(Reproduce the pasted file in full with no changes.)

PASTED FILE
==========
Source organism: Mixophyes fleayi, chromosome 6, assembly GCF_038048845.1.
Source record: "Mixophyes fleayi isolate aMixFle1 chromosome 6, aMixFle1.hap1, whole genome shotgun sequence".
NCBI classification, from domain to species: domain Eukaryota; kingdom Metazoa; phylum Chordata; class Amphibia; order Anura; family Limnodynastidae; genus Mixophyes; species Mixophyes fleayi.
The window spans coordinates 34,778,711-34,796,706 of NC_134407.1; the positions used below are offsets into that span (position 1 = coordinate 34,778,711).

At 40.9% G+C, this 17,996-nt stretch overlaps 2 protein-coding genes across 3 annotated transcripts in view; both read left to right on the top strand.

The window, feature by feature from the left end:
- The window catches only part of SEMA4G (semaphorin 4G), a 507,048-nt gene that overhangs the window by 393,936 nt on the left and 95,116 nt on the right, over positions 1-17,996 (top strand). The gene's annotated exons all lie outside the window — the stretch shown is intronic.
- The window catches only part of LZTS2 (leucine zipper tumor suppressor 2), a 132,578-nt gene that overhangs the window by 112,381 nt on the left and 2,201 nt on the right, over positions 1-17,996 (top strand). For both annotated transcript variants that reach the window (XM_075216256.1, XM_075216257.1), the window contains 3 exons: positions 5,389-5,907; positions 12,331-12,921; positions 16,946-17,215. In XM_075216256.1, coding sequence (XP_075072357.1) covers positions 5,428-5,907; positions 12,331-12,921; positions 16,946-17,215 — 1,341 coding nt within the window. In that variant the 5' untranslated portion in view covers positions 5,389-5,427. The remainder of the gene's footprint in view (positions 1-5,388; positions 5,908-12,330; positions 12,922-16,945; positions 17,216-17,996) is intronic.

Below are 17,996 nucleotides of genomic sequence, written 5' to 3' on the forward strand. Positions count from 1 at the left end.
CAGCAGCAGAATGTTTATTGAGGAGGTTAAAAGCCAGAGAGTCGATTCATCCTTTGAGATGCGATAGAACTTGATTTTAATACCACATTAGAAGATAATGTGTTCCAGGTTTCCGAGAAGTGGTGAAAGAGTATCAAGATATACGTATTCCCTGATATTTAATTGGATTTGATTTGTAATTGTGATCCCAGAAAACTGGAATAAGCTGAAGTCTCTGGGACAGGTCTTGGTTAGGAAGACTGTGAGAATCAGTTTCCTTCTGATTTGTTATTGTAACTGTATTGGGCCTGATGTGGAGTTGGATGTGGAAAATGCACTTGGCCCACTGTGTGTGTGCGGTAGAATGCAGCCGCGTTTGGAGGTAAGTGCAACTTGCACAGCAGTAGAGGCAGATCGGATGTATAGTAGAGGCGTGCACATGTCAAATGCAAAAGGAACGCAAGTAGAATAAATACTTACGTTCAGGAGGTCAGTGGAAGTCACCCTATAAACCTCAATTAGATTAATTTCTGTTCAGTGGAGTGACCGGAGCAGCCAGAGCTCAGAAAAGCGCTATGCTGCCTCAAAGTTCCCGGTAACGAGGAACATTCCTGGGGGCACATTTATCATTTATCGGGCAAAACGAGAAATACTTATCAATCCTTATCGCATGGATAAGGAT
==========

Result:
Source organism: Mixophyes fleayi, chromosome 6, assembly GCF_038048845.1.
Source record: "Mixophyes fleayi isolate aMixFle1 chromosome 6, aMixFle1.hap1, whole genome shotgun sequence".
NCBI classification, from domain to species: domain Eukaryota; kingdom Metazoa; phylum Chordata; class Amphibia; order Anura; family Limnodynastidae; genus Mixophyes; species Mixophyes fleayi.
The window spans coordinates 34,778,711-34,796,706 of NC_134407.1; the positions used below are offsets into that span (position 1 = coordinate 34,778,711).

At 40.9% G+C, this 17,996-nt stretch overlaps 2 protein-coding genes across 3 annotated transcripts in view; both read left to right on the top strand.

The window, feature by feature from the left end:
- The window catches only part of SEMA4G (semaphorin 4G), a 507,048-nt gene that overhangs the window by 393,936 nt on the left and 95,116 nt on the right, over positions 1-17,996 (top strand). The gene's annotated exons all lie outside the window — the stretch shown is intronic.
- The window catches only part of LZTS2 (leucine zipper tumor suppressor 2), a 132,578-nt gene that overhangs the window by 112,381 nt on the left and 2,201 nt on the right, over positions 1-17,996 (top strand). For both annotated transcript variants that reach the window (XM_075216256.1, XM_075216257.1), the window contains 3 exons: positions 5,389-5,907; positions 12,331-12,921; positions 16,946-17,215. In XM_075216256.1, coding sequence (XP_075072357.1) covers positions 5,428-5,907; positions 12,331-12,921; positions 16,946-17,215 — 1,341 coding nt within the window. In that variant the 5' untranslated portion in view covers positions 5,389-5,427. The remainder of the gene's footprint in view (positions 1-5,388; positions 5,908-12,330; positions 12,922-16,945; positions 17,216-17,996) is intronic.

Below are 17,996 nucleotides of genomic sequence, written 5' to 3' on the forward strand. Positions count from 1 at the left end.
CAGCAGCAGAATGTTTATTGAGGAGGTTAAAAGCCAGAGAGTCGATTCATCCTTTGAGATGCGATAGAACTTGATTTTAATACCACATTAGAAGATAATGTGTTCCAGGTTTCCGAGAAGTGGTGAAAGAGTATCAAGATATACGTATTCCCTGATATTTAATTGGATTTGATTTGTAATTGTGATCCCAGAAAACTGGAATAAGCTGAAGTCTCTGGGACAGGTCTTGGTTAGGAAGACTGTGAGAATCAGTTTCCTTCTGATTTGTTATTGTAACTGTATTGGGCCTGATGTGGAGTTGGATGTGGAAAATGCACTTGGCCCACTGTGTGTGTGCGGTAGAATGCAGCCGCGTTTGGAGGTAAGTGCAACTTGCACAGCAGTAGAGGCAGATCGGATGTATAGTAGAGGCGTGCACATGTCAAATGCAAAAGGAACGCAAGTAGAATAAATACTTACGTTCAGGAGGTCAGTGGAAGTCACCCTATAAACCTCAATTAGATTAATTTCTGTTCAGTGGAGTGACCGGAGCAGCCAGAGCTCAGAAAAGCGCTATGCTGCCTCAAAGTTCCCGGTAACGAGGAACATTCCTGGGGGCACATTTATCATTTATCGGGCAAAACGAGAAATACTTATCAATCCTTATCGCATGGATAAGGAT